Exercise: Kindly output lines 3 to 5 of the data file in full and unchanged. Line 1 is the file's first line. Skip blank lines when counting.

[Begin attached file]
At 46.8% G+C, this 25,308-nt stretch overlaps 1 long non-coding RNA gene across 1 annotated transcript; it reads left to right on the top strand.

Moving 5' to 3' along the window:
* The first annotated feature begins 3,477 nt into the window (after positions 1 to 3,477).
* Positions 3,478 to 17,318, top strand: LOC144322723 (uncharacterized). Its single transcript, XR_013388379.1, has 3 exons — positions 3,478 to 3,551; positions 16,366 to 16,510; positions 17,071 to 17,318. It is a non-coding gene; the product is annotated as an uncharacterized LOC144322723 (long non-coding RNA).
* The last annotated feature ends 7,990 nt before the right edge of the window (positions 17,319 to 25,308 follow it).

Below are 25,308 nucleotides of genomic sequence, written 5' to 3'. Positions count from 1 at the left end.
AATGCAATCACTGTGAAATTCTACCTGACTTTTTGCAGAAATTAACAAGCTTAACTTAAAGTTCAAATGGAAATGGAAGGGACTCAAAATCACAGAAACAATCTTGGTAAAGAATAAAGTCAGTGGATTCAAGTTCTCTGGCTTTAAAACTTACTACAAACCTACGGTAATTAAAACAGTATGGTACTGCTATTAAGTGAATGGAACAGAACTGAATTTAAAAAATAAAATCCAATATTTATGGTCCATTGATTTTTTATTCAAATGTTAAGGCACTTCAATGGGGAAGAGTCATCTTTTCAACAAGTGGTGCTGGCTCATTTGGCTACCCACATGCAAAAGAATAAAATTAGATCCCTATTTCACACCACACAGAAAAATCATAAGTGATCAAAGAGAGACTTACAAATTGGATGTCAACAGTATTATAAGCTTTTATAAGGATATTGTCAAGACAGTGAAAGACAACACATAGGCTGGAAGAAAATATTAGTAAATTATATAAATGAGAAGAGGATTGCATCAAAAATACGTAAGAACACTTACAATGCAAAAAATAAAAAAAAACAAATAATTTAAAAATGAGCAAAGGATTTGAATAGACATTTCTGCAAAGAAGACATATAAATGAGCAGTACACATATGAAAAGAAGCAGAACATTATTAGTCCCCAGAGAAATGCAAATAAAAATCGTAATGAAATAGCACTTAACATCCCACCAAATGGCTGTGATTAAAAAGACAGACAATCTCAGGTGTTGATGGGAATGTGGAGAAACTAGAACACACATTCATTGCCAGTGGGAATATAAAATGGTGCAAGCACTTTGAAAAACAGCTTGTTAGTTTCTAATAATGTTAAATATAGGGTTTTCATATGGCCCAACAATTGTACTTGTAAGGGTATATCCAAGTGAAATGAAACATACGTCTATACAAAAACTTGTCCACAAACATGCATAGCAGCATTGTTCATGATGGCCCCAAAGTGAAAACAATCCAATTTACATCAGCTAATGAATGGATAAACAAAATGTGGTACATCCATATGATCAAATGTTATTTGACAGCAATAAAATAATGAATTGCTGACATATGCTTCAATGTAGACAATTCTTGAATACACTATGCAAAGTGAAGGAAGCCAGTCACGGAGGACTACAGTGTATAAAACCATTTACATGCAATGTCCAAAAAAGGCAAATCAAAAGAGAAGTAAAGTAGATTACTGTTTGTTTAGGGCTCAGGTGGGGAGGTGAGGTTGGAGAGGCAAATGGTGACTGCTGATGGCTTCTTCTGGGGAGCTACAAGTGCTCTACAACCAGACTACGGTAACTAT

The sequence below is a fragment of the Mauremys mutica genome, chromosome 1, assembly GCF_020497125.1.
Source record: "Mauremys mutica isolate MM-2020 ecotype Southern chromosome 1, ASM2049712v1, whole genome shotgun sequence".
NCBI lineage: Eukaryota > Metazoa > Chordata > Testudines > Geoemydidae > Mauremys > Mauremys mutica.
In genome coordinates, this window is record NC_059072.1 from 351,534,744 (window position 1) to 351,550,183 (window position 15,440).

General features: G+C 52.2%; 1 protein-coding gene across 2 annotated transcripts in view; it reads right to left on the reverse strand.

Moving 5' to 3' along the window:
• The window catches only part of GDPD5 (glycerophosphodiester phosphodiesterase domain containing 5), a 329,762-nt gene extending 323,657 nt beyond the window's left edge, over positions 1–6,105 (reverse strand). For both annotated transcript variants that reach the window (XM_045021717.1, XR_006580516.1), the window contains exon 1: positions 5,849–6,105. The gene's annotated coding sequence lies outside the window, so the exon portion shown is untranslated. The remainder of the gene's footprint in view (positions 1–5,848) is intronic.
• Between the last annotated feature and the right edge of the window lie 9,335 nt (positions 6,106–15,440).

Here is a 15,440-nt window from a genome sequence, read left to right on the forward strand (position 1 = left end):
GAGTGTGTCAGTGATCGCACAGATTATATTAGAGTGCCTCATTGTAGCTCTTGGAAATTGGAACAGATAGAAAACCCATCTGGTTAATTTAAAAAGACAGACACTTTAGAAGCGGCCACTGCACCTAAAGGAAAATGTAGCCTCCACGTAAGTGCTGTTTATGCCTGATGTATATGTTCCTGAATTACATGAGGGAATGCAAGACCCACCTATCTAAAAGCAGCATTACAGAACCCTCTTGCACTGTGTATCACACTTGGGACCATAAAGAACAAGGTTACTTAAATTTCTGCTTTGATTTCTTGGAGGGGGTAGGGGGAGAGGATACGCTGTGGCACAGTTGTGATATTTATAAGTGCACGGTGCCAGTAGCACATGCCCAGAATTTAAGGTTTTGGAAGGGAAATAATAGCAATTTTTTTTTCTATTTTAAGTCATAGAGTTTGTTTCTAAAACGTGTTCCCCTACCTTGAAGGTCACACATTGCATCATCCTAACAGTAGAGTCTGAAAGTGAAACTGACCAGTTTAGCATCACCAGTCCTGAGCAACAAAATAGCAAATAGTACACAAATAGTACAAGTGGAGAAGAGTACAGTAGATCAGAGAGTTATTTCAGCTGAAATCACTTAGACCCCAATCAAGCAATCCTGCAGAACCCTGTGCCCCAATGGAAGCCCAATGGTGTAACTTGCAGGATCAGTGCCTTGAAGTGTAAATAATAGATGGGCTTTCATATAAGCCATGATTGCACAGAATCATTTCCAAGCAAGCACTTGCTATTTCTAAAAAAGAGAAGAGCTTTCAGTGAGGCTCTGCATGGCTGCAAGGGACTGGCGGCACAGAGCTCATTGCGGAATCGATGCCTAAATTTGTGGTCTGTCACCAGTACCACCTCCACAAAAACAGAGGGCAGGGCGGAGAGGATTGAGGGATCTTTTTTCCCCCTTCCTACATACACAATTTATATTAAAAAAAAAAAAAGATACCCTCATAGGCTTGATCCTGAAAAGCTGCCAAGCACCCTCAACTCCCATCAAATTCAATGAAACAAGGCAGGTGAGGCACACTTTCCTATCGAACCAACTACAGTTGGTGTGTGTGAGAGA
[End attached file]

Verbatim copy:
* The first annotated feature begins 3,477 nt into the window (after positions 1 to 3,477).
* Positions 3,478 to 17,318, top strand: LOC144322723 (uncharacterized). Its single transcript, XR_013388379.1, has 3 exons — positions 3,478 to 3,551; positions 16,366 to 16,510; positions 17,071 to 17,318. It is a non-coding gene; the product is annotated as an uncharacterized LOC144322723 (long non-coding RNA).
* The last annotated feature ends 7,990 nt before the right edge of the window (positions 17,319 to 25,308 follow it).